Wednesday, March 23, 2022

Determined yet Dehumanized: People Higher in Self-control Are Seen as More Robotic

Lapka, Samantha, Franki Y. H. Kung, Justin P. Brienza, and Abigail Scholer. 2022. “Determined yet Dehumanized: People Higher in Self-control Are Seen as More Robotic.” PsyArXiv. March 23. doi:10.31234/

Abstract: Desire is part of human nature, and being vulnerable to desire is part of what differentiates humans from machines. However, individuals with high self-control—who demonstrate impressive resistance to their desires—may appear to lack such human vulnerability. We propose that people perceived as high in self-control tend to be dehumanized as more robotic, relating to potentially negative social consequences. Across 6 studies (N = 2,007), people perceived those higher in self-control as more robotic. Additionally, we found some evidence that this robotic-dehumanization was related to less interest in spending time with the high self-control person. This outcome was reliably linked to lower warmth perceptions which correlated with greater robotic-dehumanization. Together, our results offer new insights into the social dynamics of exhibiting high self-control.

Over the whole range of IQ, intelligence appears to have a small protective effect against every psychopathological condition considered

Shevchenko, Victoria, Ghislaine Labouret, Franck Ramus, and Hugo Peyre. 2022. “Predictive Capacity of IQ and Its Constituents for Psychopathology: A Study of the EDEN Cohort.” PsyArXiv. March 23. doi:10.31234/

Abstract: The objective of this study was to provide a more complete description of the potential relations between intelligence and psychopathology, over the entire IQ range. We relied on a longitudinal study named EDEN which provides data for a large cohort of children who were subject to regular follow-ups since birth. Firstly, we tested correlations between IQ indices and psychopathology. Secondly, we performed a correlation analysis between verbal/performance IQ discrepancy and psychopathology. Psychopathology was defined in terms of three conditions: internalizing disorder, conduct disorder and social problems. We hypothesized a presence of a relation between cognitive ability and the aforementioned conditions, but we refrained from putting forward a hypothesis on the sign of this relation given the variability of the existing literature. The results of the present study constitute weak evidence in favour of the alternative hypothesis.

Chimpanzees are very interested in their conspecifics' skulls, but what goes on in the chimpanzee's mind when they encounter those skulls remains unanswerable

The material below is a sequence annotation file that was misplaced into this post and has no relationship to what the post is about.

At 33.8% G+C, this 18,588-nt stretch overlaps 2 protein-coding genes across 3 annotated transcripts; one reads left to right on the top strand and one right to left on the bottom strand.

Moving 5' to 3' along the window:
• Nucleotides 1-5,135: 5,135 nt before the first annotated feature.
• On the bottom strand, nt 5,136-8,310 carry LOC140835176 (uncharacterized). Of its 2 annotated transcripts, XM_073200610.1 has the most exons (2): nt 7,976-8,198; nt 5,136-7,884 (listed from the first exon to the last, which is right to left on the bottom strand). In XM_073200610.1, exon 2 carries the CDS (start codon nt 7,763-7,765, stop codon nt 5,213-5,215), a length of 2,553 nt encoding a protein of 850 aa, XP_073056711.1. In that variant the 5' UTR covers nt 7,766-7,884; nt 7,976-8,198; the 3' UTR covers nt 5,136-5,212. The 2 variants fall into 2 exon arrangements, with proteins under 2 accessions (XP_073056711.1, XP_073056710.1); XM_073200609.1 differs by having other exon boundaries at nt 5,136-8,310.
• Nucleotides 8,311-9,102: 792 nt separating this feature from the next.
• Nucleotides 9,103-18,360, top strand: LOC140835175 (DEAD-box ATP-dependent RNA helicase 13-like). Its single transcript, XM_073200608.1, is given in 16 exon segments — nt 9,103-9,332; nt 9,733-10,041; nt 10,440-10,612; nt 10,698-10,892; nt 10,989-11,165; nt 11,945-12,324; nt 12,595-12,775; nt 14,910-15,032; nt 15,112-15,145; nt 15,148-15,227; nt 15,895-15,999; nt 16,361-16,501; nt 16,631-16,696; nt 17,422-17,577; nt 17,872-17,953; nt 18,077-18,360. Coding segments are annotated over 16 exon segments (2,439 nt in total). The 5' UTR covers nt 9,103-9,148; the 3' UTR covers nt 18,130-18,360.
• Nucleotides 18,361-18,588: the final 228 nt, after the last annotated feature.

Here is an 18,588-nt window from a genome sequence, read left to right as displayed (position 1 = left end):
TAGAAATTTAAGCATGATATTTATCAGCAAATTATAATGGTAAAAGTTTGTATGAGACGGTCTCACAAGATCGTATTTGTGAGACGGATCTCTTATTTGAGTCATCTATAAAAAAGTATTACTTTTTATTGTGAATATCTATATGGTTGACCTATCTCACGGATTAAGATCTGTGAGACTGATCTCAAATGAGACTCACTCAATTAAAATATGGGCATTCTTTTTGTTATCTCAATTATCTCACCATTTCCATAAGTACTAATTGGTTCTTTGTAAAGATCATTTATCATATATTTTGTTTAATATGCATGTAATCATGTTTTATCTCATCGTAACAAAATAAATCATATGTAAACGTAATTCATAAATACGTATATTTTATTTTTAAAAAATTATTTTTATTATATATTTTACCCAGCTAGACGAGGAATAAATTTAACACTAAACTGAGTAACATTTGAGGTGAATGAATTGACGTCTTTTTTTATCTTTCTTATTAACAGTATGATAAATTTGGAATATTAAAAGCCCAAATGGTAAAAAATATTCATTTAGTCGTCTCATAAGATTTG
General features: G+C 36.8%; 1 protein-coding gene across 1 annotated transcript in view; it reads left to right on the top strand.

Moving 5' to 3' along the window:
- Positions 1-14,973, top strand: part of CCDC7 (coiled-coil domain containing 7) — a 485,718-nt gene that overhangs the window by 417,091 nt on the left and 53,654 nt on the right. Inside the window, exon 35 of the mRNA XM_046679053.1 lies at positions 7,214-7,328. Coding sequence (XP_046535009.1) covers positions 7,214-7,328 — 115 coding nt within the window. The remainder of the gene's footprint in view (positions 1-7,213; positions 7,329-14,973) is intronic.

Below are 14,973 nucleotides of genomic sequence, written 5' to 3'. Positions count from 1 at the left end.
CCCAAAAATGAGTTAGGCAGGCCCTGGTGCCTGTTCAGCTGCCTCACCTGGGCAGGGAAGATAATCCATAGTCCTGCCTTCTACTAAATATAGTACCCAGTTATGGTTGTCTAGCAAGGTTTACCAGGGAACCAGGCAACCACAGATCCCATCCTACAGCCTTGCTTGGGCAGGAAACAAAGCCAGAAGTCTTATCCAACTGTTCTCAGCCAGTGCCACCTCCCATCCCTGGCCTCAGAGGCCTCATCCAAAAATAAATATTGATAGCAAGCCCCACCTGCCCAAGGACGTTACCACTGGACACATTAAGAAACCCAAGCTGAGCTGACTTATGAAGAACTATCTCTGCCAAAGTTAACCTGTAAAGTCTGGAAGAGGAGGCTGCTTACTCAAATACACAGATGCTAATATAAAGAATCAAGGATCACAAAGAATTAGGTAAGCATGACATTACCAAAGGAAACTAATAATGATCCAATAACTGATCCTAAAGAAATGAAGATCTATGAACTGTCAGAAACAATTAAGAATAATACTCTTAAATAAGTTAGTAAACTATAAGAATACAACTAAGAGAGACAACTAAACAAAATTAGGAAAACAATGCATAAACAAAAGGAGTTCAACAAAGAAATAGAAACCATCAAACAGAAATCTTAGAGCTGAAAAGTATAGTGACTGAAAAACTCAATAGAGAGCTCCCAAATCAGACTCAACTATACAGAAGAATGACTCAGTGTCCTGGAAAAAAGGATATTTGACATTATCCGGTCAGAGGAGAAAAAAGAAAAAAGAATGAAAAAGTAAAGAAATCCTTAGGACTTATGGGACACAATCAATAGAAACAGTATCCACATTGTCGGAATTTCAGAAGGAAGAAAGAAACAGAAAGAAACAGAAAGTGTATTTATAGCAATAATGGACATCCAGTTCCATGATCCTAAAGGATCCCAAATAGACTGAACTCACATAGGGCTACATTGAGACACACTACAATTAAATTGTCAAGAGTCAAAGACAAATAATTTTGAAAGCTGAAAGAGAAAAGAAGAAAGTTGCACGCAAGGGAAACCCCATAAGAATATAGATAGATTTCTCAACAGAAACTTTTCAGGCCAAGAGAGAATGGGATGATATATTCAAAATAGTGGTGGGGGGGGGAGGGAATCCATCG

Staring death in the face: chimpanzees' attention towards conspecific skulls and the implications of a face module guiding their behaviour. André Gonçalves, Yuko Hattori and Ikuma Adachi. Royal Society Open Science, March 2022.

Abstract: Chimpanzees exhibit a variety of behaviours surrounding their dead, although much less is known about how they respond towards conspecific skeletons. We tested chimpanzees' visual attention to images of conspecific and non-conspecific stimuli (cat/chimp/dog/rat), shown simultaneously in four corners of a screen in distinct orientations (frontal/diagonal/lateral) of either one of three types (faces/skulls/skull-shaped stones). Additionally, we compared their visual attention towards chimpanzee-only stimuli (faces/skulls/skull-shaped stones). Lastly, we tested their attention towards specific regions of chimpanzee skulls. We theorized that chimpanzee skulls retaining face-like features would be perceived similarly to chimpanzee faces and thus be subjected to similar biases. Overall, supporting our hypotheses, the chimpanzees preferred conspecific-related stimuli. The results showed that chimpanzees attended: (i) significantly longer towards conspecific skulls than other species skulls (particularly in forward-facing and to a lesser extent diagonal orientations); (ii) significantly longer towards conspecific faces than other species faces at forward-facing and diagonal orientations; (iii) longer towards chimpanzee faces compared with chimpanzee skulls and skull-shaped stones, and (iv) attended significantly longer to the teeth, similar to findings for elephants. We suggest that chimpanzee skulls retain relevant, face-like features that arguably activate a domain-specific face module in chimpanzees' brains, guiding their attention.

5. Conclusion and future directions

We began this study with the central assumption that chimpanzee skulls are perceived like degraded chimpanzee faces and that they would likewise be subjected to the same biases. We proposed three working hypotheses: H1a, chimpanzees look longer at conspecific stimuli versus non-conspecific stimuli (conspecific stimuli > non-conspecific stimuli); H1b, chimpanzees look longer at frontal/diagonal conspecific stimuli versus laterally presented conspecific stimuli (frontal ≈ diagonal > lateral); H2, within conspecific stimuli, chimpanzees look longer at chimpanzee faces followed by skulls and stones (face > skull > stone) and H3, just as elephants direct their attention towards elephant tusks, likewise chimpanzees look longer at conspecific teeth versus other facial regions (teeth > eye ≈ nose). Overall, we found support for all three hypotheses. For H1a, chimpanzees exhibited significantly longer looking durations towards conspecific relative to non-conspecific stimuli when types were pooled (see electronic supplementary material, Data). They also looked significantly longer across most types (skull and face) and orientations (frontal and diagonal) except for stone stimuli (looking durations were relatively longer toward frontal chimpanzee stones, but the difference was only significant when compared for dog stones) reinforcing the ‘degraded face assumption'. For H1b, chimpanzees showed significantly longer looking durations for frontal/diagonal conspecific stimuli in comparison with laterally presented conspecific stimuli, again showing similar biases to previous facial research experiments. For H2, with the chimpanzee-only stimuli, the chimpanzees did look significantly longer at the chimpanzee faces compared with chimpanzee skulls and chimpanzee-shaped stones, but this dropped below significance when comparing the chimpanzee skull with the chimpanzee-shaped stone, although the direction of difference fitted our prediction further supporting the ‘degraded face assumption'. For H3, in the chimpanzee skull regions, our prediction that chimpanzees would look predominantly at the teeth compared with other areas was also upheld. They looked significantly longer at the teeth versus the eye socket and the nasal regions of the skull.